A day after suggesting that no fans would be permitted at Eagles home games this season, the city of Philadelphia clarified the message on Wednesday.
The mayor's office provided a statement that said the moratorium on large events through the end of February, announced Tuesday, "does not apply to stadiums or other private property," but that doesn't give the Eagles the green light to open the gates at Lincoln Financial Field yet.
"Specifically, with regards to the 2020 NFL season, the Eagles and City of Philadelphia remain in close communication," the statement added. "Both entities are committed to the health and safety of the players, employees, fans, and community. The City and the Eagles have been working together during this time and will continue to do so. The Eagles have been planning for a variety of scenarios in accordance with League protocols, as well as local and state guidelines."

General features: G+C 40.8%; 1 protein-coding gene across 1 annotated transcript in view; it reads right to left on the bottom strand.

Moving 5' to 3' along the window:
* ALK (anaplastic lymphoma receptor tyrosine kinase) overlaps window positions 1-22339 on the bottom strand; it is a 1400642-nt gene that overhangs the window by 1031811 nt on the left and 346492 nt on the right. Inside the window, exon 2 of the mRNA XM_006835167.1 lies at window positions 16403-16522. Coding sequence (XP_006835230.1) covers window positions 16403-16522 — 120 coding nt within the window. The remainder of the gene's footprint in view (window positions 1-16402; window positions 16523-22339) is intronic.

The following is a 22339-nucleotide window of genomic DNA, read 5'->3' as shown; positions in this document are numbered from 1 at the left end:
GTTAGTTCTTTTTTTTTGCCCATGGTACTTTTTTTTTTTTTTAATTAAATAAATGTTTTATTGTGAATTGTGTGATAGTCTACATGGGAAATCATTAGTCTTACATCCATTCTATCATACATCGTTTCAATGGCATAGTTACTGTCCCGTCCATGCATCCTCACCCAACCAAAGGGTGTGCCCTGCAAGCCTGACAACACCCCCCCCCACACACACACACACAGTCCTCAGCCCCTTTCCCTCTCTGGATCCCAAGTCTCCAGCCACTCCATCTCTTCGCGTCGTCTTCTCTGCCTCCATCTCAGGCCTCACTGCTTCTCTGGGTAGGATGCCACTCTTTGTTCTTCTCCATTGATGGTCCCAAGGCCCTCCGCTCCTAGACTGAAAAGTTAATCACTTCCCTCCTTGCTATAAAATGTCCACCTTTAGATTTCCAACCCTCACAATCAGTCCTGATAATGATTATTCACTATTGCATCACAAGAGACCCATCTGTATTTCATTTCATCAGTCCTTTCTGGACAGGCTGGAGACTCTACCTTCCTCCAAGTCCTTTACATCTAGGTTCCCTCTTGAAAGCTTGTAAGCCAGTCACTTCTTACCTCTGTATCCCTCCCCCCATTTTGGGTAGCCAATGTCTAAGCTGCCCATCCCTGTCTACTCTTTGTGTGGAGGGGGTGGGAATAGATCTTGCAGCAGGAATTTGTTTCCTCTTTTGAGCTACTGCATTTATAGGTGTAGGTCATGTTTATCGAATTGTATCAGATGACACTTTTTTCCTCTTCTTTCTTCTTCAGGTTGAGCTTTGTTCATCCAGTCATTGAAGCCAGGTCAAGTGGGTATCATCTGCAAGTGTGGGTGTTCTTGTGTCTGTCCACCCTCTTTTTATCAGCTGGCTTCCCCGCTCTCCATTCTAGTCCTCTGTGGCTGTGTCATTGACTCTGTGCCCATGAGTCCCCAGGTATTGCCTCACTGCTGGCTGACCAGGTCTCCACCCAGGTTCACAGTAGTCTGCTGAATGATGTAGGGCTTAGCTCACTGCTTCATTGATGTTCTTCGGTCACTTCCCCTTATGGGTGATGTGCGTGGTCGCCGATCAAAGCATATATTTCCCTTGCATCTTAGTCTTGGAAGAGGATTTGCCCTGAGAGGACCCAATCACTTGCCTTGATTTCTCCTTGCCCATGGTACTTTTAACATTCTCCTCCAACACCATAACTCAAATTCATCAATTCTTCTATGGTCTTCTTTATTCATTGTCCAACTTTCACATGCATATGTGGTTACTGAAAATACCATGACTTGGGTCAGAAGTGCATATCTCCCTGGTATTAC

Current restrictions in the city prohibit outdoor events on public property involving more than 50 people. Although the stadium is privately owned, events at the venue must meet guidelines of the city health department. It is "a fluid situation, and this policy is under constant review," the mayor's office said.
The city's managing director, Brian Abernathy, told the Philadelphia Inquirer on Tuesday that the Eagles and MLB's Philadelphia Phillies would not be allowed to have fans at games this season. The Phillies already announced they will play in an empty stadium.
Meanwhile, the Denver Broncos announced Wednesday that their stadium capacity will be limited this season. No specifics regarding capacity were provided.
The team is offering full credits or refunds to season-ticket holders who opt out of attending, with no penalty to future standing for season tickets.
The Green Bay Packers also announced they will have no fans at training camp practices, Packers Family Night or any home preseason games.
Packers Family Night, an annual team scrimmage that normally hosts fans at Lambeau Field, will be televised to a statewide audience, the team said.
The NFL already has said teams will play no more than two preseason games, while the NFL Players Association has recommended that none are played.
(Field Level Media)